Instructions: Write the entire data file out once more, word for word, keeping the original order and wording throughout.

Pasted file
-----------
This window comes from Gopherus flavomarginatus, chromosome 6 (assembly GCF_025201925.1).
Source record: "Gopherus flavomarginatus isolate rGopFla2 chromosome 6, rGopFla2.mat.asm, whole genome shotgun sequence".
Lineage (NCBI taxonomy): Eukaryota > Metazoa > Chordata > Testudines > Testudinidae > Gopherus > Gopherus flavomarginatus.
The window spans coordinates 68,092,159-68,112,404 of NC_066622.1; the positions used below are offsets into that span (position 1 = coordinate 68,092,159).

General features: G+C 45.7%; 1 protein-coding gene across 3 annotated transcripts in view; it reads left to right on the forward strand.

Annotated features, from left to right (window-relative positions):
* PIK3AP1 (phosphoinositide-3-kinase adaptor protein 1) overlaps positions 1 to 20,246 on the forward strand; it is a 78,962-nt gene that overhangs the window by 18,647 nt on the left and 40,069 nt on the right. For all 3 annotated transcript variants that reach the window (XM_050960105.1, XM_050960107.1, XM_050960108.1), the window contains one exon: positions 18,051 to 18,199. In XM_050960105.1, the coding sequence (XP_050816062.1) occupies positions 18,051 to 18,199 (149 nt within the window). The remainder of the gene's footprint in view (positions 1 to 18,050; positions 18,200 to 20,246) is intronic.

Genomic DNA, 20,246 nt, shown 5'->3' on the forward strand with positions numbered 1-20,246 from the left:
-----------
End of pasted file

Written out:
This window comes from Gopherus flavomarginatus, chromosome 6 (assembly GCF_025201925.1).
Source record: "Gopherus flavomarginatus isolate rGopFla2 chromosome 6, rGopFla2.mat.asm, whole genome shotgun sequence".
Lineage (NCBI taxonomy): Eukaryota > Metazoa > Chordata > Testudines > Testudinidae > Gopherus > Gopherus flavomarginatus.
The window spans coordinates 68,092,159-68,112,404 of NC_066622.1; the positions used below are offsets into that span (position 1 = coordinate 68,092,159).

General features: G+C 45.7%; 1 protein-coding gene across 3 annotated transcripts in view; it reads left to right on the forward strand.

Annotated features, from left to right (window-relative positions):
* PIK3AP1 (phosphoinositide-3-kinase adaptor protein 1) overlaps positions 1 to 20,246 on the forward strand; it is a 78,962-nt gene that overhangs the window by 18,647 nt on the left and 40,069 nt on the right. For all 3 annotated transcript variants that reach the window (XM_050960105.1, XM_050960107.1, XM_050960108.1), the window contains one exon: positions 18,051 to 18,199. In XM_050960105.1, the coding sequence (XP_050816062.1) occupies positions 18,051 to 18,199 (149 nt within the window). The remainder of the gene's footprint in view (positions 1 to 18,050; positions 18,200 to 20,246) is intronic.

Genomic DNA, 20,246 nt, shown 5'->3' on the forward strand with positions numbered 1-20,246 from the left: